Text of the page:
Sanctions are forcing Exxon Mobil Corp. to look for alternative assignments for an offshore rig supposed to sail back to the Russian Arctic next summer.
West Alpha, the rig owned by billionaire John Fredriksen’s North Atlantic Drilling Ltd. that made a billion-barrel oil discovery for Exxon Mobil and OAO Rosneft in the Kara Sea in September, could end up operating offshore Norway instead of going back to Russia in 2015, said Dominic Genetti, operations manager for Exxon Mobil in Norway.
“We’re looking at alternative uses in Norway, but we haven’t landed on anything concrete at this point,” he said today in an interview in Stavanger, on Norway’s west coast. “We have to wait and see what happens with the joint venture and sanctions. We’ll follow whatever the international and U.S. laws are, and that will determine where it goes.”
The U.S. and the European Union deepened sanctions in September to punish Russia for its support of separatists in eastern Ukraine. The sanctions seek to constrain Russia’s financial, defense and energy industries, restricting access to markets and the export of technology for Arctic, deepwater and shale-oil E&P, where Russian companies rely on western know-how and equipment.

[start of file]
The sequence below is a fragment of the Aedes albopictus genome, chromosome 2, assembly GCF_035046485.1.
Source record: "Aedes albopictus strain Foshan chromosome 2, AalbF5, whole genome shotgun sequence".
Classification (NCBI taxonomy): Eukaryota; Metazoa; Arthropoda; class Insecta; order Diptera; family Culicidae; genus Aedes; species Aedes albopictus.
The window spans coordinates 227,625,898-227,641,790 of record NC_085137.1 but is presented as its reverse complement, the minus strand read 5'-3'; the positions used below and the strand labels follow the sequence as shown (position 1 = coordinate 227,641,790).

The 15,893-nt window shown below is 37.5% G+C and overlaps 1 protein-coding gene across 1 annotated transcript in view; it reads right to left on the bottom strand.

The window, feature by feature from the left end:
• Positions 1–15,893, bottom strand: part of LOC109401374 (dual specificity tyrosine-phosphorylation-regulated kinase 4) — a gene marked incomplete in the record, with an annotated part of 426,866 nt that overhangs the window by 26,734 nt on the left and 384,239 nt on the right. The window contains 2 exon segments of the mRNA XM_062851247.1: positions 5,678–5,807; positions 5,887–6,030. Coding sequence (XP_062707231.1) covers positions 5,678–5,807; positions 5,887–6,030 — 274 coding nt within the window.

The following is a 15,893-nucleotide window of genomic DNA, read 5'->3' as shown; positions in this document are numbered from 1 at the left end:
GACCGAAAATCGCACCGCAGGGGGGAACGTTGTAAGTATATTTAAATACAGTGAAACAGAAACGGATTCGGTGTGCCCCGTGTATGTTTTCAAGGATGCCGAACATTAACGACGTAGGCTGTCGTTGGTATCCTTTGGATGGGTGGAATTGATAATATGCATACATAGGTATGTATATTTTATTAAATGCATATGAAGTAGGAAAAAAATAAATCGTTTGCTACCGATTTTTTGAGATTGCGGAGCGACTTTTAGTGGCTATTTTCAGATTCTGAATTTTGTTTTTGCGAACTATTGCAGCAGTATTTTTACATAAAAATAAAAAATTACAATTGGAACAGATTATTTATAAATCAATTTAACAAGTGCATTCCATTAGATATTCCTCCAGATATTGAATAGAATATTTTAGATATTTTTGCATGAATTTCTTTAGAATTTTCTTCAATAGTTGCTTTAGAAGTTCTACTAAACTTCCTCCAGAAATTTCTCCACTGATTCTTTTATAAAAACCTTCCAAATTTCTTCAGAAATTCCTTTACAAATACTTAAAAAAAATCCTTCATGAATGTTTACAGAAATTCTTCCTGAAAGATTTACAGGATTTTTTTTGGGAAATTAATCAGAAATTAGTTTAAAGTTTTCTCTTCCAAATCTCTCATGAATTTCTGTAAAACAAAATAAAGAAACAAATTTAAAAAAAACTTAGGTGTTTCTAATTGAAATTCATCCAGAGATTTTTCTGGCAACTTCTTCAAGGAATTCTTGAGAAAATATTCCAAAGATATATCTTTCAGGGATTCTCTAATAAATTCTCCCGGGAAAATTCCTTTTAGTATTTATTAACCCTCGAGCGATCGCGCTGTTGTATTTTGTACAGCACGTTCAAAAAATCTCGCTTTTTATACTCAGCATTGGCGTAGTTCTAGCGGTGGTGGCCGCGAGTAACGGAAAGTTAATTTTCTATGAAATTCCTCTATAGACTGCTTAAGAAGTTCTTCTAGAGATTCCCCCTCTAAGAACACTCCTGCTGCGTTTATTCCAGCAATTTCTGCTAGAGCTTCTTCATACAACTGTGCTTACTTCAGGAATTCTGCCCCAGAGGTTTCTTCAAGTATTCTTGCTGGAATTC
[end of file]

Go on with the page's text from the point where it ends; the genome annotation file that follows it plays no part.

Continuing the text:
North Atlantic and Rosneft this month delayed the completion of a deal that includes $4.25 billion in offshore contracts for six rigs starting between 2015 and 2017. Those agreements include the West Alpha rig after it’s done with its current contract with Exxon Mobil and Rosneft’s joint venture, which is the operator of the Kara Sea license.
The sanctions won’t prevent Rosneft from developing the Russian Arctic, with or without Exxon, though the U.S. company is welcome back into the Kara Sea project at a later stage, Rosneft CEO Igor Sechin said in September. Rosneft will present plans for the Arctic without Exxon by the end of the year, the Interfax news agency reported Nov. 18.
The global law firm of Winston & Strawn on Aug. 6 announced the launch of a new environmental, social, and governance (ESG) advisory team, co-chaired by Houston-based partners Mike Blankenship and Eric Johnson
EOG Resources said it started to restore curtailed production in June as oil prices recovered from their April lows, and it expects nearly all shut-in wells to begin production before the third quarter ends.
If successful, the offer to buy PGS’s multiclient library would significantly broaden TGS’s worldwide geophysical data offering, TGS said.